The digitalization of the economy does indeed represent a significant challenge for workers; and many feel that they have been left behind. It is important that we approach these structural problems. This was one of the issues that President Trump and Chancellor Merkel discussed with German and U.S. CEOs at the White House last March.

But there are also structural issues in the world trading system that need to be addressed. As USTR Robert Lighthizer recently pointed out a conference at the Center for Strategic and International Studies, many markets are neither ‘free nor fair.’ And he continued, “Americans can compete successfully with anyone in the world in almost all sectors if the conditions are fair.” Some governments, however, try to determine outcomes through subsidies, market limitations, regulatory restrictions, and other similar strategies.

In his remarks at CSIS, Lighthizer pointed to the example of China. The sheer scale of their coordinated efforts, he said, to develop their economy, to subsidize, to create national champions, to force technology transfer, and to distort markets both in China and throughout the world is in his words, an “unprecedented threat to the world trading system.’ Without a doubt, there is no policy difference between Germany and the United States on this point. We both want and need efficient markets. The question is how best to achieve them.

The USTR and Commerce Department are currently evaluating all of our trade agreements to determine how well they are working. The basic function of a free-trade agreement is to grant preferential treatment to a trading partner in return for an approximately equal amount of preferential treatment in their market. Periodically, it is reasonable to take a step back and look at whether what we received and what we paid is roughly equivalent. Trade deficits are one way to measure those transactions. They do indeed matter! When the numbers and other factors indicate a disequilibrium, we need to renegotiate. Tax rates, regulations, and other macroeconomic factors have a large part in arriving at these numbers, but the rules of trade also determine outcomes. One example: the U.S. has a 2 ½ percent tariff on automobiles. Other developed countries, including in the EU, have a 10 percent tariff. This is the kind of issue we, as friends and partners, need to address.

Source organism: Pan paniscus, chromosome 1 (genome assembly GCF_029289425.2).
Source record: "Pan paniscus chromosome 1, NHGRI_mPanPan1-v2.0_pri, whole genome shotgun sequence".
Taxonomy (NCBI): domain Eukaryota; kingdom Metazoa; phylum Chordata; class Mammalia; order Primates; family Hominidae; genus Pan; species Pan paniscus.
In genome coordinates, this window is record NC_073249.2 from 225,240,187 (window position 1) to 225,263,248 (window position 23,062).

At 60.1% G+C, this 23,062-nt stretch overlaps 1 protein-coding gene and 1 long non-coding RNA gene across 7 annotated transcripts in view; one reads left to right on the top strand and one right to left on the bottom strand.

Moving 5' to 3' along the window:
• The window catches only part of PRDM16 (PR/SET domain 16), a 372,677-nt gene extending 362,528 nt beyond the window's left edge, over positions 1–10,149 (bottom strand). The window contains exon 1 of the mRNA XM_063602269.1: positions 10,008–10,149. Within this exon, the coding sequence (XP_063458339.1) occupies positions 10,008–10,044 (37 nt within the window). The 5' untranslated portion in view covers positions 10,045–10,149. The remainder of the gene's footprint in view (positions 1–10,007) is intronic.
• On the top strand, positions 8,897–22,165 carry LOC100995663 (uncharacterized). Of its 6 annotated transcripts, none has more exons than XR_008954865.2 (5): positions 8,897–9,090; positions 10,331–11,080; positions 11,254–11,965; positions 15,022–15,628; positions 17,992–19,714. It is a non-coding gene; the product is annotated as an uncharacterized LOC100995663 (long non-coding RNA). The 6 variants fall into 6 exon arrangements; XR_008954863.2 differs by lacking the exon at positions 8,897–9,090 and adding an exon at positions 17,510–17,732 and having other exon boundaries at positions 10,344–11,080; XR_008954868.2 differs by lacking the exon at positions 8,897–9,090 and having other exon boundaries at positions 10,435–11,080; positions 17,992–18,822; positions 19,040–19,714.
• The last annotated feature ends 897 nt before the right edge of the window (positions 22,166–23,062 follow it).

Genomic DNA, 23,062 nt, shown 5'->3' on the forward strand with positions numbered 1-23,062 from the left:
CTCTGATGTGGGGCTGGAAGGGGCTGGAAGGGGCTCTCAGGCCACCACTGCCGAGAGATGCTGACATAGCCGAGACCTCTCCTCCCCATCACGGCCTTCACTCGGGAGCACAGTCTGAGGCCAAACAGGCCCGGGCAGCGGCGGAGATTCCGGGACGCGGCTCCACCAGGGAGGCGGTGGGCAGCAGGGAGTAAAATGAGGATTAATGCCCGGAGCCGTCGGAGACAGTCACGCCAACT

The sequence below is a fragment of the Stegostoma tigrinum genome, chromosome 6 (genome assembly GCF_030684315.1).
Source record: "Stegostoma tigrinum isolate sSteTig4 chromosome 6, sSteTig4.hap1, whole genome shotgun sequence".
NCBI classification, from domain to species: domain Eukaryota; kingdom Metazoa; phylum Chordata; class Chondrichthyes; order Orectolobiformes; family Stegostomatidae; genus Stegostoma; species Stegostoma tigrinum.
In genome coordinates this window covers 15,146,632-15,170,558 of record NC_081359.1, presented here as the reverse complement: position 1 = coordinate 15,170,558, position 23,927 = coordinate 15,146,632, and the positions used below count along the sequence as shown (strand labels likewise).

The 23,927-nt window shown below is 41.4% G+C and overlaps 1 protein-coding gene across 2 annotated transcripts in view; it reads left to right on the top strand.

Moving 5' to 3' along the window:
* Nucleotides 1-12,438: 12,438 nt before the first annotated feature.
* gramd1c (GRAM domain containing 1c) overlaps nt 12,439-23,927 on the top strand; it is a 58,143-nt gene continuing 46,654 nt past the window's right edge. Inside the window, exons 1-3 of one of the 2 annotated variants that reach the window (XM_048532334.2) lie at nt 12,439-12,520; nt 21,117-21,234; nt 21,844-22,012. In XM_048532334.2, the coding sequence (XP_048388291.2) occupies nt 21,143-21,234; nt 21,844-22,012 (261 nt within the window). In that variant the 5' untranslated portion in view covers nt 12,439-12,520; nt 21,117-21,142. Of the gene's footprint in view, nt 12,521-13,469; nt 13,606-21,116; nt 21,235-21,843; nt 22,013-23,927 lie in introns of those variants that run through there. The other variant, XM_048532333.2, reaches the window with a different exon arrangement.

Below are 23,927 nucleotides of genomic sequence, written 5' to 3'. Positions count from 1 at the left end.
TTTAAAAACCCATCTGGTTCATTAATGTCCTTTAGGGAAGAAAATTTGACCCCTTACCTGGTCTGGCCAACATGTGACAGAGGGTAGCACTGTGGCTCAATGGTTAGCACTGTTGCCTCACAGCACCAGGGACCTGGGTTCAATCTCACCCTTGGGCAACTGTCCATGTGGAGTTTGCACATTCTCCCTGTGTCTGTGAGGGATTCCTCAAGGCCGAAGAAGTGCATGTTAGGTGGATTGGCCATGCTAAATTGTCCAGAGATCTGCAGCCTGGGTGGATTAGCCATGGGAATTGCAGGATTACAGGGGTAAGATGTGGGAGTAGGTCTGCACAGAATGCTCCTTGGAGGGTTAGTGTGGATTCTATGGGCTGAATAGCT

We see numerous other examples where, over the years, trade agreements have diminished what we bargained for or imposed obligations that we do not believe we agreed to. But as I said at the beginning of my remarks, our partnership is an essential pillar of our mutual prosperity. We both want to do more business together so that our economies can grow even stronger.

Bernhard Mattes, Eveline Metzen, my colleagues and I [and again that includes our incoming Ambassador, Richard Grenell,] look forward to reading the resolutions and recommendations regarding cooperation in the transatlantic marketplace that you come up with during this conference.

On that note, I would like to conclude by saying that the success of American companies here in Germany would not be possible without the support and cooperation of our German hosts. That partnership is essential and much appreciated by all the American companies that do business here. And as Germany works to form a new government, we want you to know that the commitment of the United States to our commercial relationships with Germany and the European Union remain strong and steadfast.
Thank you.